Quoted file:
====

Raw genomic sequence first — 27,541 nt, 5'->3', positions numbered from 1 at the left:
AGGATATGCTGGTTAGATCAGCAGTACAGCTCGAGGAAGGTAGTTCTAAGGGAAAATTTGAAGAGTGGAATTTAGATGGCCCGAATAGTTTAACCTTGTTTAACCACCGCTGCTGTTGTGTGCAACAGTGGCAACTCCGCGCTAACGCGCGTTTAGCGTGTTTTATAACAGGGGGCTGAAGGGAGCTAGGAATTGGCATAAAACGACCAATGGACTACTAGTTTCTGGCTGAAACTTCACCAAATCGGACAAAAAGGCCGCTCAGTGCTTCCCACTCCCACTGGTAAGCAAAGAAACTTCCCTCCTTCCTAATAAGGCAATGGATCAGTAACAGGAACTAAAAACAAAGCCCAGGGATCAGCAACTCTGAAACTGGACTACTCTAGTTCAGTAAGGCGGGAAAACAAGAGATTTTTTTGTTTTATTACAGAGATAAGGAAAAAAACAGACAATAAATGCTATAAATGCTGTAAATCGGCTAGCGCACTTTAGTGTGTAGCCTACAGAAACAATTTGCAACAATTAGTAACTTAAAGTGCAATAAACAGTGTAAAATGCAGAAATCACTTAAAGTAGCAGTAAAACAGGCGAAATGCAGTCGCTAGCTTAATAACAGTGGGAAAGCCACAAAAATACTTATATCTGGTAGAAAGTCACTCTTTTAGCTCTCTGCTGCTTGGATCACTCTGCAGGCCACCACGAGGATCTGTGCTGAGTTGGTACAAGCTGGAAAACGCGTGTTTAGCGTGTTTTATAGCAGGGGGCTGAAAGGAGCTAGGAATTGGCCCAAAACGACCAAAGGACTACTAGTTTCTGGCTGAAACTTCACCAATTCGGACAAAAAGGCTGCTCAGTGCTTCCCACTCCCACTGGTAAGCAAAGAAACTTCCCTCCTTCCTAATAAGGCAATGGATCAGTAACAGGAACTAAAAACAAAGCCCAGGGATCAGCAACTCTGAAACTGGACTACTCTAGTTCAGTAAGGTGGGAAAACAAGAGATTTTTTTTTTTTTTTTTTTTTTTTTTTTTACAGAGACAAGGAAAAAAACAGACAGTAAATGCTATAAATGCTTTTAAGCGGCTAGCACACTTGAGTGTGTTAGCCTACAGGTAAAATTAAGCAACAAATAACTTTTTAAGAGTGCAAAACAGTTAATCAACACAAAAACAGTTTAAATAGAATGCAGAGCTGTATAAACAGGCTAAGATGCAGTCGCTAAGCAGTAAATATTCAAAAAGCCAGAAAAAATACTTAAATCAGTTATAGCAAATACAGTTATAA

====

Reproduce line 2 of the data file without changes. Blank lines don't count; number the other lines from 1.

AGGATATGCTGGTTAGATCAGCAGTACAGCTCGAGGAAGGTAGTTCTAAGGGAAAATTTGAAGAGTGGAATTTAGATGGCCCGAATAGTTTAACCTTGTTTAACCACCGCTGCTGTTGTGTGCAACAGTGGCAACTCCGCGCTAACGCGCGTTTAGCGTGTTTTATAACAGGGGGCTGAAGGGAGCTAGGAATTGGCATAAAACGACCAATGGACTACTAGTTTCTGGCTGAAACTTCACCAAATCGGACAAAAAGGCCGCTCAGTGCTTCCCACTCCCACTGGTAAGCAAAGAAACTTCCCTCCTTCCTAATAAGGCAATGGATCAGTAACAGGAACTAAAAACAAAGCCCAGGGATCAGCAACTCTGAAACTGGACTACTCTAGTTCAGTAAGGCGGGAAAACAAGAGATTTTTTTGTTTTATTACAGAGATAAGGAAAAAAACAGACAATAAATGCTATAAATGCTGTAAATCGGCTAGCGCACTTTAGTGTGTAGCCTACAGAAACAATTTGCAACAATTAGTAACTTAAAGTGCAATAAACAGTGTAAAATGCAGAAATCACTTAAAGTAGCAGTAAAACAGGCGAAATGCAGTCGCTAGCTTAATAACAGTGGGAAAGCCACAAAAATACTTATATCTGGTAGAAAGTCACTCTTTTAGCTCTCTGCTGCTTGGATCACTCTGCAGGCCACCACGAGGATCTGTGCTGAGTTGGTACAAGCTGGAAAACGCGTGTTTAGCGTGTTTTATAGCAGGGGGCTGAAAGGAGCTAGGAATTGGCCCAAAACGACCAAAGGACTACTAGTTTCTGGCTGAAACTTCACCAATTCGGACAAAAAGGCTGCTCAGTGCTTCCCACTCCCACTGGTAAGCAAAGAAACTTCCCTCCTTCCTAATAAGGCAATGGATCAGTAACAGGAACTAAAAACAAAGCCCAGGGATCAGCAACTCTGAAACTGGACTACTCTAGTTCAGTAAGGTGGGAAAACAAGAGATTTTTTTTTTTTTTTTTTTTTTTTTTTTTACAGAGACAAGGAAAAAAACAGACAGTAAATGCTATAAATGCTTTTAAGCGGCTAGCACACTTGAGTGTGTTAGCCTACAGGTAAAATTAAGCAACAAATAACTTTTTAAGAGTGCAAAACAGTTAATCAACACAAAAACAGTTTAAATAGAATGCAGAGCTGTATAAACAGGCTAAGATGCAGTCGCTAAGCAGTAAATATTCAAAAAGCCAGAAAAAATACTTAAATCAGTTATAGCAAATACAGTTATAA